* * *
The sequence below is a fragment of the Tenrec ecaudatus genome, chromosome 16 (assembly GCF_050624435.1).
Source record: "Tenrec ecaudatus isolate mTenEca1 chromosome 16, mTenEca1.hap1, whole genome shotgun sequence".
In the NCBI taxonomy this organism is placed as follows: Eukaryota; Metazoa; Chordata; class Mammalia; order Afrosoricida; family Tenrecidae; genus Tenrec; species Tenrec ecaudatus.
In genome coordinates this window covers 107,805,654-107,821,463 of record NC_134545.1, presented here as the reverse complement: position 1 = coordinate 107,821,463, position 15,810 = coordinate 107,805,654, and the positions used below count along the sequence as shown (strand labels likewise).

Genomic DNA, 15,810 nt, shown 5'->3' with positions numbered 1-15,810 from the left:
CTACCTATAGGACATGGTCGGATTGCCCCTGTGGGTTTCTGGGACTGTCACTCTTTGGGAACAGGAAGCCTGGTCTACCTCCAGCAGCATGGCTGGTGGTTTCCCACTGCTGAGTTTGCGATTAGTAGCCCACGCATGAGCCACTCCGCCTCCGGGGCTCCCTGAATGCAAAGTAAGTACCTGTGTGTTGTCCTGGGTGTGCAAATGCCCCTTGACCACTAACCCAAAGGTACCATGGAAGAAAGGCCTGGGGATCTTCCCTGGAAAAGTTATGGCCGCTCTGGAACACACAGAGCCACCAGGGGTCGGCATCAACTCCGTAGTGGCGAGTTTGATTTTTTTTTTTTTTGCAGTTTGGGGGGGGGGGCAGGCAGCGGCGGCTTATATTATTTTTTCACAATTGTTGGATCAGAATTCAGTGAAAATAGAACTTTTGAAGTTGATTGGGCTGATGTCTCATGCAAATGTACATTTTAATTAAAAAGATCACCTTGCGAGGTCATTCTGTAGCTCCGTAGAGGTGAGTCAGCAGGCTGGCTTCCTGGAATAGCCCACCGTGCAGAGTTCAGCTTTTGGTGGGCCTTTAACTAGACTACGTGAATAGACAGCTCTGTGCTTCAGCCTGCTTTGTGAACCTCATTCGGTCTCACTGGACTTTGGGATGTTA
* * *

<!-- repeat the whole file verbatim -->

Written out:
The sequence below is a fragment of the Tenrec ecaudatus genome, chromosome 16 (assembly GCF_050624435.1).
Source record: "Tenrec ecaudatus isolate mTenEca1 chromosome 16, mTenEca1.hap1, whole genome shotgun sequence".
In the NCBI taxonomy this organism is placed as follows: Eukaryota; Metazoa; Chordata; class Mammalia; order Afrosoricida; family Tenrecidae; genus Tenrec; species Tenrec ecaudatus.
In genome coordinates this window covers 107,805,654-107,821,463 of record NC_134545.1, presented here as the reverse complement: position 1 = coordinate 107,821,463, position 15,810 = coordinate 107,805,654, and the positions used below count along the sequence as shown (strand labels likewise).

Genomic DNA, 15,810 nt, shown 5'->3' with positions numbered 1-15,810 from the left:
CTACCTATAGGACATGGTCGGATTGCCCCTGTGGGTTTCTGGGACTGTCACTCTTTGGGAACAGGAAGCCTGGTCTACCTCCAGCAGCATGGCTGGTGGTTTCCCACTGCTGAGTTTGCGATTAGTAGCCCACGCATGAGCCACTCCGCCTCCGGGGCTCCCTGAATGCAAAGTAAGTACCTGTGTGTTGTCCTGGGTGTGCAAATGCCCCTTGACCACTAACCCAAAGGTACCATGGAAGAAAGGCCTGGGGATCTTCCCTGGAAAAGTTATGGCCGCTCTGGAACACACAGAGCCACCAGGGGTCGGCATCAACTCCGTAGTGGCGAGTTTGATTTTTTTTTTTTTTGCAGTTTGGGGGGGGGGGCAGGCAGCGGCGGCTTATATTATTTTTTCACAATTGTTGGATCAGAATTCAGTGAAAATAGAACTTTTGAAGTTGATTGGGCTGATGTCTCATGCAAATGTACATTTTAATTAAAAAGATCACCTTGCGAGGTCATTCTGTAGCTCCGTAGAGGTGAGTCAGCAGGCTGGCTTCCTGGAATAGCCCACCGTGCAGAGTTCAGCTTTTGGTGGGCCTTTAACTAGACTACGTGAATAGACAGCTCTGTGCTTCAGCCTGCTTTGTGAACCTCATTCGGTCTCACTGGACTTTGGGATGTTA